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Declining Estrogen as We Age Can Lead to Weight Gain — This New Liver Detox Can Help


Thanks to high school biology — not to mention life experience! — we all know what a key role estrogen plays in our body, from prepping for reproduction to keeping bones strong, protecting the heart and maintaining healthy cholesterol. And many of us also know the effects of dropping estrogen levels as the years go by: hot flashes, mood swings, thinning hair, and weight gain.

“Estrogen controls everything from the smoothness of your skin to where your body stores fat,” explains weight-loss and nutrition expert Fred Pescatore, MD, multi-NYT bestselling author of The A-List Diet (Buy on Amazon, $13.43). “When estrogen drops, there’s no longer enough of it to steer where your fat goes — and so the fat goes where the body can most easily store it: the liver.” Indeed, researchers at the University of Vermont found that decreasing estrogen levels are associated with an 82 percent increase in fat stored in the liver and other organs.

By the age of 40, up to 90 percent of women are battling a fat-clogged liver, and postmenopausal women are developing a harmful condition called non-alcoholic fatty liver disease (NAFLD) 60 percent faster than men of the same age, according to a recent review of studies published in the journal Endocrinology. What’s more, experts explain that since the liver is responsible for breaking down dietary fat and detoxifying the body, a buildup of fat in the liver often leads to a pileup on pounds on our waist, hips, and thighs.

The good news: Dr. Pescatore has uncovered a simple way to slash liver fat and help you drop pounds fast. His fix? A high-protein diet abundant in the amino acids that switch off the genes responsible for storing fat in the liver. Science backs him up: Researchers reporting in the journal Liver International found that eating a high-protein diet cuts liver fat in half (a low-protein diet didn’t change liver fat). Another study found that the genes responsible for liver-fat storage were less active in highprotein dieters. “Amino acids are the building blocks of all proteins, and boosting your intake of amino acids has been shown to help speed metabolism and fat burning,” explains Dr. Pescatore.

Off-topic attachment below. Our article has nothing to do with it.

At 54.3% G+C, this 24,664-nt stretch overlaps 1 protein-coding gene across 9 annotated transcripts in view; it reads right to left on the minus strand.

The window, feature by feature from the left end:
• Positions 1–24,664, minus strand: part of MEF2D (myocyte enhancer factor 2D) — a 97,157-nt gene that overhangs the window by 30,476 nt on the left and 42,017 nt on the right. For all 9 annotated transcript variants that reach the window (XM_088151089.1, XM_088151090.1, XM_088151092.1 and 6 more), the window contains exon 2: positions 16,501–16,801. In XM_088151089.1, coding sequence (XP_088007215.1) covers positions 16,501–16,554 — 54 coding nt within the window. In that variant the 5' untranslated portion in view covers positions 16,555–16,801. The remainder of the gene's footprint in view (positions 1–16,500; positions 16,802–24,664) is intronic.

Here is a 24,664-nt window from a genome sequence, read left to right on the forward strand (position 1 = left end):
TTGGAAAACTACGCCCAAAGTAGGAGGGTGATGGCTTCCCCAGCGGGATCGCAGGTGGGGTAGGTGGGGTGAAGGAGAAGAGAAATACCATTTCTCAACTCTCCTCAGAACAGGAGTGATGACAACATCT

He notes that a specific type found mostly in animal-based proteins, called branched-chain amino acids (BCAAs), are the most crucial to both weight loss and eliminating liver fat. “The branched-chain amino acid leucine, for example, instructs the body to burn the deep visceral fat that collects in the liver, while valine helps remove toxins from the liver, lightening its load so it can focus on eliminating fat buildup,” he says. “The research on amino acids — especially BCAAs — is so compelling that I’ve taken to thinking of them as the missing link between health and weight loss.”

“Plus, protein simply keeps you fuller longer,” Dr. Pescatore explains — and that makes slimming feel effortless. In fact, high-protein diets have been shown to trigger an 81 percent reduction in between-meal hunger. Just ask 71-year-old Sandra Lilly, who dropped 45 pounds after switching to a protein-focused diet. “After the first week, my hunger went away. It was wonderful,” she recalls. “Plus, I could stay up late, get up early and not feel tired throughout the day. Now, I don’t feel my age. And I don’t look it!”